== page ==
Price Controls Are the Worst Possible Solution to Inflation

Addressing a distortion of the market with another distortion of the market will only make the problem worse.


Nearly nine out of 10 Americans are worried about inflation, according to one recent survey. And they're right to be concerned: When inflation outpaces growth in wages, your money is worth less. As with any political issue, opinions vary on what can be done about inflation, which hit its highest level since 1982 in November. But some suggestions are simply not worth trying.

In an article published in The Guardian on Wednesday, economics professor Isabella Weber made the case that World War II–style price controls are "a powerful weapon to fight inflation." Weber works at the University of Massachusetts Amherst, home to one of the few Marxist economics departments in the country.

Weber posits that after World War II ended, President Harry Truman lifted the wartime price controls, resulting in "inflation and a boom-bust cycle." At the time, economists had advised him to retain some "strategic" limits on certain prices, arguing that "as long as bottlenecks made it impossible for supply to meet demand, price controls for important goods should be continued to prevent prices from shooting up." Weber concludes that as the pandemic continues to cause supply chain issues and inflation remains high, the U.S. should impose such strategic "targeted" price controls in order to allow supply to catch up with demand.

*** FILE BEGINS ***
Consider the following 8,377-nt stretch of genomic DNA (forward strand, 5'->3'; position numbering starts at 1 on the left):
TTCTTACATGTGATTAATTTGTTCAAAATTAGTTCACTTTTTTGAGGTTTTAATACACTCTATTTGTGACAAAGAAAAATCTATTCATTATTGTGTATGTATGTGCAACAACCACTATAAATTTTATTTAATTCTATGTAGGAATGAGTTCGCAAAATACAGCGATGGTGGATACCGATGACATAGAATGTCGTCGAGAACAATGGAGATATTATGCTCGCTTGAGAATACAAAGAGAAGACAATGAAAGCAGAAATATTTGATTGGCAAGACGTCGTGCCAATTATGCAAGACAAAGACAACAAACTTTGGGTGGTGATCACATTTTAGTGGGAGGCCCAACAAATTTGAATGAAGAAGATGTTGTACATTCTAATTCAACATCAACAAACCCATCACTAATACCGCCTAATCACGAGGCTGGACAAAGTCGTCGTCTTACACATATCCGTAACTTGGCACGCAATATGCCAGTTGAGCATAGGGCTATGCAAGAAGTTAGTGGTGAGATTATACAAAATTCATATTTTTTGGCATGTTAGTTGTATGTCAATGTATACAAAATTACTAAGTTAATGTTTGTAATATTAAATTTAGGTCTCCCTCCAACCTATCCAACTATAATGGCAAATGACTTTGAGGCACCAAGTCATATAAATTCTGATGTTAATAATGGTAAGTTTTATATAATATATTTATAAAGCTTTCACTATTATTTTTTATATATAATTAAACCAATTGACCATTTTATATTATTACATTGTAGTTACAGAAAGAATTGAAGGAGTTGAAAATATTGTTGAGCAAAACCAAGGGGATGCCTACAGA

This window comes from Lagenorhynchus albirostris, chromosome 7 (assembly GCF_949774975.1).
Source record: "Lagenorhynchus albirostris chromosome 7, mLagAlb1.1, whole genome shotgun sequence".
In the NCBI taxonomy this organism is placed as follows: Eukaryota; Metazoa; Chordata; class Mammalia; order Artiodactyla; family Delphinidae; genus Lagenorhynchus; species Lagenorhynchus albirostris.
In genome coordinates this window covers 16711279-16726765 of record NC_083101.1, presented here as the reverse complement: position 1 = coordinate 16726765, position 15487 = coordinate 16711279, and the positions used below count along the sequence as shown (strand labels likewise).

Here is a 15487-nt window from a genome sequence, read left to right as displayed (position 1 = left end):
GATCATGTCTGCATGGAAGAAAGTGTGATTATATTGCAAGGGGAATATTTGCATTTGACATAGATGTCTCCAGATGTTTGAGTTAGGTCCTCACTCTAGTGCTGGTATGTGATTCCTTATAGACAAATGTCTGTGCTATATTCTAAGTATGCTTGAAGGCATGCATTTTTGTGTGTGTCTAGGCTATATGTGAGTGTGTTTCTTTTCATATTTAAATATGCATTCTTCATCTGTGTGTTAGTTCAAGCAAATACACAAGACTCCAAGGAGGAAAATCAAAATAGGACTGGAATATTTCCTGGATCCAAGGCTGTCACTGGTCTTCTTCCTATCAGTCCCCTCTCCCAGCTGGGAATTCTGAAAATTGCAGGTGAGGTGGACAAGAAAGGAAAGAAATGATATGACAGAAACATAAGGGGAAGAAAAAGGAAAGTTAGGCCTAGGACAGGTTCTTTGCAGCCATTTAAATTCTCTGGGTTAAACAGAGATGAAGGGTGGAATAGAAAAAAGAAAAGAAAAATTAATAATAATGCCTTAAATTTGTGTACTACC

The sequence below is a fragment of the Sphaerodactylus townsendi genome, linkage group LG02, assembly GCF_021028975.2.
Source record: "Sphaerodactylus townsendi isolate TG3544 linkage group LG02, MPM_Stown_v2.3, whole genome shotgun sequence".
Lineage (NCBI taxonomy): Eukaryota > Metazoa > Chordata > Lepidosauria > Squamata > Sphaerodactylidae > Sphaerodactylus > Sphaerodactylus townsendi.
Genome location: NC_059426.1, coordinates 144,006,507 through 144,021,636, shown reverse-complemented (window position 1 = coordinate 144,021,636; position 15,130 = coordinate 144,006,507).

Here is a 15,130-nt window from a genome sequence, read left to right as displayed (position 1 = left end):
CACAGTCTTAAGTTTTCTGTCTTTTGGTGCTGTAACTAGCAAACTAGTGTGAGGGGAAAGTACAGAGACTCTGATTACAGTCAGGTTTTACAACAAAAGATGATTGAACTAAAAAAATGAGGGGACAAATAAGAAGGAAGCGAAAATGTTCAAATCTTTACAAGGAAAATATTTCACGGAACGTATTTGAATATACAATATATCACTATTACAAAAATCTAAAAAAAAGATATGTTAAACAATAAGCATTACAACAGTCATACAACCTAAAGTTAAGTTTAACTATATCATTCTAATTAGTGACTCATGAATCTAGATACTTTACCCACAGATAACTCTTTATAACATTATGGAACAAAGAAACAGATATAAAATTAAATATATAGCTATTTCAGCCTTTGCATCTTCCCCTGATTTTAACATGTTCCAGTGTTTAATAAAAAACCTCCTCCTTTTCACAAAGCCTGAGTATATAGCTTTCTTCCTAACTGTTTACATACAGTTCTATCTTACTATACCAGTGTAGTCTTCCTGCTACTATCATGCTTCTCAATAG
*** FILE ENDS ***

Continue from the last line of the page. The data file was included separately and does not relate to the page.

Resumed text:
Of course, what this ignores are the actual effects of the price controls during World War II. The agency tasked with setting prices, the Office of Price Administration, was woefully unprepared to respond to the dynamic changes in supply and demand. It tried to impose a one-size-fits-all plan on pricing food and failed to account for the myriad dietary needs of various regions and religious or ethnic groups. Black markets sprung up to satisfy the demand that legal markets were not allowed to meet.

Price controls have a tendency to create shortages and surpluses regardless of their effects on inflation. When a price for a good is set too high, nobody can afford it, creating a surplus. And when a price for a good is set too low, people are incentivized to overbuy and hoard, and the supply is depleted. You do not have to look to far-flung autocracies like Venezuela to find examples: All across the U.S., price controls lead to astronomical health care costs and a scarcity of rental homes.

Figures on the political right have, unsurprisingly, criticized Weber's defense of such a top-down pricing mandate. But her position is so meritless that it was also critiqued by some on the political left, including Nobel Prize–winning economist Paul Krugman (yes, that Paul Krugman). In a Twitter thread (since deleted), Krugman called Weber's argument "truly stupid."

Former Bloomberg columnist and finance professor Noah Smith also blogged about the issue over the weekend, taking the position that price controls would be the exact wrong response to current inflation. Smith posits that price controls would really only be appropriate in a situation where prices were rising because of widespread monopolies, rather than our current spending and supply chain issues. He also refers to a study showing that when price controls were instituted in 1971 to fight inflation, the ending of the controls in 1974 caused a burst of "catch-up" inflation.

The massive COVID-19 spending bills certainly seem to have driven up the inflation rate. Hopefully some of the worst effects will dissipate once the supply chain stabilizes and manufacturers are able to catch up with demand. But setting artificial caps on prices would only exacerbate the problem.